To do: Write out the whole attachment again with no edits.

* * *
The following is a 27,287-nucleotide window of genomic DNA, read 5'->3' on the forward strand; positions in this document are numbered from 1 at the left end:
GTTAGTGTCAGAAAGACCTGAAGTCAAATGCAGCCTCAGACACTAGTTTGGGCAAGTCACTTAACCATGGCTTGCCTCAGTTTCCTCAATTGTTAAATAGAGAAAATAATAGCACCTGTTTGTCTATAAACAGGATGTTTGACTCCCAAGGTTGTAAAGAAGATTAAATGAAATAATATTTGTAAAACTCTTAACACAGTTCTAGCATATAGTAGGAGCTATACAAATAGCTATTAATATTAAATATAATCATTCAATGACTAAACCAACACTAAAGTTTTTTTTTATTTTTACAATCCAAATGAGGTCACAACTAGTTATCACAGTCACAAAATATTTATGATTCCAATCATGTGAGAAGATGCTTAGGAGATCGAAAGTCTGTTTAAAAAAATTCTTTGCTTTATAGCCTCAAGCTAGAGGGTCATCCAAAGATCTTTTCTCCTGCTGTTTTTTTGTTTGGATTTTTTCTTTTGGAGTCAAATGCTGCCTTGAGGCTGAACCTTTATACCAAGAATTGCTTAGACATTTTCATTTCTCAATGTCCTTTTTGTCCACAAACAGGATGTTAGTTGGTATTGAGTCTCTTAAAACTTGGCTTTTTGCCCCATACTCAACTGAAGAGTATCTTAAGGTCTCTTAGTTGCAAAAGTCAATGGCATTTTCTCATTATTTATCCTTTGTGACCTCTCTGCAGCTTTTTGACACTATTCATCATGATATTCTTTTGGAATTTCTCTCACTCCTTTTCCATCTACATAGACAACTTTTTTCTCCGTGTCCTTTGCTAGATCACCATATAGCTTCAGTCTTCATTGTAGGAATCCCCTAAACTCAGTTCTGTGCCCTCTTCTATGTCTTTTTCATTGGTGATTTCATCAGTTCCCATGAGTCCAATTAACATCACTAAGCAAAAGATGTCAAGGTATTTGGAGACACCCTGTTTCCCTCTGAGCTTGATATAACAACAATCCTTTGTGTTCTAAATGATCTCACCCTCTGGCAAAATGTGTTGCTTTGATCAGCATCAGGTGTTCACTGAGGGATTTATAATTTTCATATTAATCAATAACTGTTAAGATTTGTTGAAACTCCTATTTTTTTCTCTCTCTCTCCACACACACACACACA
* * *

The following is a 27,287-nucleotide window of genomic DNA, read 5'->3' on the forward strand; positions in this document are numbered from 1 at the left end:
GTTAGTGTCAGAAAGACCTGAAGTCAAATGCAGCCTCAGACACTAGTTTGGGCAAGTCACTTAACCATGGCTTGCCTCAGTTTCCTCAATTGTTAAATAGAGAAAATAATAGCACCTGTTTGTCTATAAACAGGATGTTTGACTCCCAAGGTTGTAAAGAAGATTAAATGAAATAATATTTGTAAAACTCTTAACACAGTTCTAGCATATAGTAGGAGCTATACAAATAGCTATTAATATTAAATATAATCATTCAATGACTAAACCAACACTAAAGTTTTTTTTTATTTTTACAATCCAAATGAGGTCACAACTAGTTATCACAGTCACAAAATATTTATGATTCCAATCATGTGAGAAGATGCTTAGGAGATCGAAAGTCTGTTTAAAAAAATTCTTTGCTTTATAGCCTCAAGCTAGAGGGTCATCCAAAGATCTTTTCTCCTGCTGTTTTTTTGTTTGGATTTTTTCTTTTGGAGTCAAATGCTGCCTTGAGGCTGAACCTTTATACCAAGAATTGCTTAGACATTTTCATTTCTCAATGTCCTTTTTGTCCACAAACAGGATGTTAGTTGGTATTGAGTCTCTTAAAACTTGGCTTTTTGCCCCATACTCAACTGAAGAGTATCTTAAGGTCTCTTAGTTGCAAAAGTCAATGGCATTTTCTCATTATTTATCCTTTGTGACCTCTCTGCAGCTTTTTGACACTATTCATCATGATATTCTTTTGGAATTTCTCTCACTCCTTTTCCATCTACATAGACAACTTTTTTCTCCGTGTCCTTTGCTAGATCACCATATAGCTTCAGTCTTCATTGTAGGAATCCCCTAAACTCAGTTCTGTGCCCTCTTCTATGTCTTTTTCATTGGTGATTTCATCAGTTCCCATGAGTCCAATTAACATCACTAAGCAAAAGATGTCAAGGTATTTGGAGACACCCTGTTTCCCTCTGAGCTTGATATAACAACAATCCTTTGTGTTCTAAATGATCTCACCCTCTGGCAAAATGTGTTGCTTTGATCAGCATCAGGTGTTCACTGAGGGATTTATAATTTTCATATTAATCAATAACTGTTAAGATTTGTTGAAACTCCTATTTTTTTCTCTCTCTCTCCACACACACACACACA